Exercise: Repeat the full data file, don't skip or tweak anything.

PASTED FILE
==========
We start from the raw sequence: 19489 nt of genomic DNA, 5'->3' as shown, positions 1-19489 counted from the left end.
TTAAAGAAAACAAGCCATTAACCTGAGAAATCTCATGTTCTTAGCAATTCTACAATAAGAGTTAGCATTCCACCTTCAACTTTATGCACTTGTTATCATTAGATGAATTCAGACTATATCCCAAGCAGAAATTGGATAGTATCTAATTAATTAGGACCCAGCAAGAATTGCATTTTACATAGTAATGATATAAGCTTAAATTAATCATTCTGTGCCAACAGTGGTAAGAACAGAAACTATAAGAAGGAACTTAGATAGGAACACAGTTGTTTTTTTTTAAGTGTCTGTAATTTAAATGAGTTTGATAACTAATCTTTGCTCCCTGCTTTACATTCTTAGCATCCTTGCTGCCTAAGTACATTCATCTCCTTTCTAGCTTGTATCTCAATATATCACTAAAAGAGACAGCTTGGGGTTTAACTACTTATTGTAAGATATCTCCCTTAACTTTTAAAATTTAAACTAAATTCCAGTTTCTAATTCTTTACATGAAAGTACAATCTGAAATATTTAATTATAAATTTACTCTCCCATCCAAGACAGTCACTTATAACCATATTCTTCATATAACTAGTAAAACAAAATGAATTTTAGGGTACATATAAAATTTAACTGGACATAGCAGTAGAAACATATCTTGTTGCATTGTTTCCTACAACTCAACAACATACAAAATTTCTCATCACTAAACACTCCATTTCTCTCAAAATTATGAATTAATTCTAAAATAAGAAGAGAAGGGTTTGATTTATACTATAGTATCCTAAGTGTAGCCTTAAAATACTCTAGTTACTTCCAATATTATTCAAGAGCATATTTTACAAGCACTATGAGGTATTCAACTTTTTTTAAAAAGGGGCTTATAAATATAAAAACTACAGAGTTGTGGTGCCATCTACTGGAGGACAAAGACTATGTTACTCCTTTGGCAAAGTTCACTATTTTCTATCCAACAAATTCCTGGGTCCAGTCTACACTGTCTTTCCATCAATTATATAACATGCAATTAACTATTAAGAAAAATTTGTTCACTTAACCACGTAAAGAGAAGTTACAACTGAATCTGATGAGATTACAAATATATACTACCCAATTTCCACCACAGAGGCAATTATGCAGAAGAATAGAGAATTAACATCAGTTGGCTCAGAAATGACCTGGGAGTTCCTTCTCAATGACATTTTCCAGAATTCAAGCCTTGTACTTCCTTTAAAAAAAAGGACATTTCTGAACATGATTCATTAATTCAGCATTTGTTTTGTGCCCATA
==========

We start from the raw sequence: 19489 nt of genomic DNA, 5'->3' as shown, positions 1-19489 counted from the left end.
TTAAAGAAAACAAGCCATTAACCTGAGAAATCTCATGTTCTTAGCAATTCTACAATAAGAGTTAGCATTCCACCTTCAACTTTATGCACTTGTTATCATTAGATGAATTCAGACTATATCCCAAGCAGAAATTGGATAGTATCTAATTAATTAGGACCCAGCAAGAATTGCATTTTACATAGTAATGATATAAGCTTAAATTAATCATTCTGTGCCAACAGTGGTAAGAACAGAAACTATAAGAAGGAACTTAGATAGGAACACAGTTGTTTTTTTTTAAGTGTCTGTAATTTAAATGAGTTTGATAACTAATCTTTGCTCCCTGCTTTACATTCTTAGCATCCTTGCTGCCTAAGTACATTCATCTCCTTTCTAGCTTGTATCTCAATATATCACTAAAAGAGACAGCTTGGGGTTTAACTACTTATTGTAAGATATCTCCCTTAACTTTTAAAATTTAAACTAAATTCCAGTTTCTAATTCTTTACATGAAAGTACAATCTGAAATATTTAATTATAAATTTACTCTCCCATCCAAGACAGTCACTTATAACCATATTCTTCATATAACTAGTAAAACAAAATGAATTTTAGGGTACATATAAAATTTAACTGGACATAGCAGTAGAAACATATCTTGTTGCATTGTTTCCTACAACTCAACAACATACAAAATTTCTCATCACTAAACACTCCATTTCTCTCAAAATTATGAATTAATTCTAAAATAAGAAGAGAAGGGTTTGATTTATACTATAGTATCCTAAGTGTAGCCTTAAAATACTCTAGTTACTTCCAATATTATTCAAGAGCATATTTTACAAGCACTATGAGGTATTCAACTTTTTTTAAAAAGGGGCTTATAAATATAAAAACTACAGAGTTGTGGTGCCATCTACTGGAGGACAAAGACTATGTTACTCCTTTGGCAAAGTTCACTATTTTCTATCCAACAAATTCCTGGGTCCAGTCTACACTGTCTTTCCATCAATTATATAACATGCAATTAACTATTAAGAAAAATTTGTTCACTTAACCACGTAAAGAGAAGTTACAACTGAATCTGATGAGATTACAAATATATACTACCCAATTTCCACCACAGAGGCAATTATGCAGAAGAATAGAGAATTAACATCAGTTGGCTCAGAAATGACCTGGGAGTTCCTTCTCAATGACATTTTCCAGAATTCAAGCCTTGTACTTCCTTTAAAAAAAAGGACATTTCTGAACATGATTCATTAATTCAGCATTTGTTTTGTGCCCATA